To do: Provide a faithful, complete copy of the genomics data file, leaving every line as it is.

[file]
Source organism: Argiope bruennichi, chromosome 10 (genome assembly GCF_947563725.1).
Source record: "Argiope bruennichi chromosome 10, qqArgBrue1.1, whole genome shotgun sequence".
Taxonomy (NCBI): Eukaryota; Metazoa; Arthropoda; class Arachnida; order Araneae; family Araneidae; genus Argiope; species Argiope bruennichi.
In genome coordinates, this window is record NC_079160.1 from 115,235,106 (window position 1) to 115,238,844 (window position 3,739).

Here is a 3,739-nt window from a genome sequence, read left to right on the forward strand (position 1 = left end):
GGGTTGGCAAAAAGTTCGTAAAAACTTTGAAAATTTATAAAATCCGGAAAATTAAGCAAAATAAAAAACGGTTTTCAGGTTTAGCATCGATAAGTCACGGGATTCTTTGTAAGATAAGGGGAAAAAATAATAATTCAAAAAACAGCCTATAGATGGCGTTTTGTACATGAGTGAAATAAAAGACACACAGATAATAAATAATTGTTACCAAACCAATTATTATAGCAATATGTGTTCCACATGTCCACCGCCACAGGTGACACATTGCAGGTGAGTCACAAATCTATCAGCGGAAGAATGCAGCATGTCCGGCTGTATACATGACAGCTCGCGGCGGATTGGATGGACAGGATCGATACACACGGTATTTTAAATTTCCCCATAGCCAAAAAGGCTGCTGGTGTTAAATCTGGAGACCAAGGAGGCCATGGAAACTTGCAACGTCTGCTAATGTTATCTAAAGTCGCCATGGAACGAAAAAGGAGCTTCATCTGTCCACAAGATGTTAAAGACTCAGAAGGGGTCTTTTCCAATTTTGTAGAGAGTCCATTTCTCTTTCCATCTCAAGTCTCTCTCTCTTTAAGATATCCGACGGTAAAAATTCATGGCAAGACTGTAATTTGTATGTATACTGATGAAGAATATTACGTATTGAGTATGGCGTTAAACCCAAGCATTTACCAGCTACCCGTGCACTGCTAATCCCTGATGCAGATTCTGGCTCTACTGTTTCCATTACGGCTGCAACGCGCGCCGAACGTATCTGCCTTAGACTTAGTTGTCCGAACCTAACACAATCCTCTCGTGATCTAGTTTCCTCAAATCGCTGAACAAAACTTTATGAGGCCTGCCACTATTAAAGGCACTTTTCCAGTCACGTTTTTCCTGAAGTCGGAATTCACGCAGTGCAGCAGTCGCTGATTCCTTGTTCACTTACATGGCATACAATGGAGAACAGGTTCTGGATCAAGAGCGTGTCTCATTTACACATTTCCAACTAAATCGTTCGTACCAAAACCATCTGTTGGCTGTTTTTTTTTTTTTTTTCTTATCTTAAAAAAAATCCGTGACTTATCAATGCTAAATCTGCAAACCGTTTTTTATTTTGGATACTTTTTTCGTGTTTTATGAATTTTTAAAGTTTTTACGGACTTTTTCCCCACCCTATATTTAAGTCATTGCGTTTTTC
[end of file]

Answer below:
Source organism: Argiope bruennichi, chromosome 10 (genome assembly GCF_947563725.1).
Source record: "Argiope bruennichi chromosome 10, qqArgBrue1.1, whole genome shotgun sequence".
Taxonomy (NCBI): Eukaryota; Metazoa; Arthropoda; class Arachnida; order Araneae; family Araneidae; genus Argiope; species Argiope bruennichi.
In genome coordinates, this window is record NC_079160.1 from 115,235,106 (window position 1) to 115,238,844 (window position 3,739).

Here is a 3,739-nt window from a genome sequence, read left to right on the forward strand (position 1 = left end):
GGGTTGGCAAAAAGTTCGTAAAAACTTTGAAAATTTATAAAATCCGGAAAATTAAGCAAAATAAAAAACGGTTTTCAGGTTTAGCATCGATAAGTCACGGGATTCTTTGTAAGATAAGGGGAAAAAATAATAATTCAAAAAACAGCCTATAGATGGCGTTTTGTACATGAGTGAAATAAAAGACACACAGATAATAAATAATTGTTACCAAACCAATTATTATAGCAATATGTGTTCCACATGTCCACCGCCACAGGTGACACATTGCAGGTGAGTCACAAATCTATCAGCGGAAGAATGCAGCATGTCCGGCTGTATACATGACAGCTCGCGGCGGATTGGATGGACAGGATCGATACACACGGTATTTTAAATTTCCCCATAGCCAAAAAGGCTGCTGGTGTTAAATCTGGAGACCAAGGAGGCCATGGAAACTTGCAACGTCTGCTAATGTTATCTAAAGTCGCCATGGAACGAAAAAGGAGCTTCATCTGTCCACAAGATGTTAAAGACTCAGAAGGGGTCTTTTCCAATTTTGTAGAGAGTCCATTTCTCTTTCCATCTCAAGTCTCTCTCTCTTTAAGATATCCGACGGTAAAAATTCATGGCAAGACTGTAATTTGTATGTATACTGATGAAGAATATTACGTATTGAGTATGGCGTTAAACCCAAGCATTTACCAGCTACCCGTGCACTGCTAATCCCTGATGCAGATTCTGGCTCTACTGTTTCCATTACGGCTGCAACGCGCGCCGAACGTATCTGCCTTAGACTTAGTTGTCCGAACCTAACACAATCCTCTCGTGATCTAGTTTCCTCAAATCGCTGAACAAAACTTTATGAGGCCTGCCACTATTAAAGGCACTTTTCCAGTCACGTTTTTCCTGAAGTCGGAATTCACGCAGTGCAGCAGTCGCTGATTCCTTGTTCACTTACATGGCATACAATGGAGAACAGGTTCTGGATCAAGAGCGTGTCTCATTTACACATTTCCAACTAAATCGTTCGTACCAAAACCATCTGTTGGCTGTTTTTTTTTTTTTTTTCTTATCTTAAAAAAAATCCGTGACTTATCAATGCTAAATCTGCAAACCGTTTTTTATTTTGGATACTTTTTTCGTGTTTTATGAATTTTTAAAGTTTTTACGGACTTTTTCCCCACCCTATATTTAAGTCATTGCGTTTTTC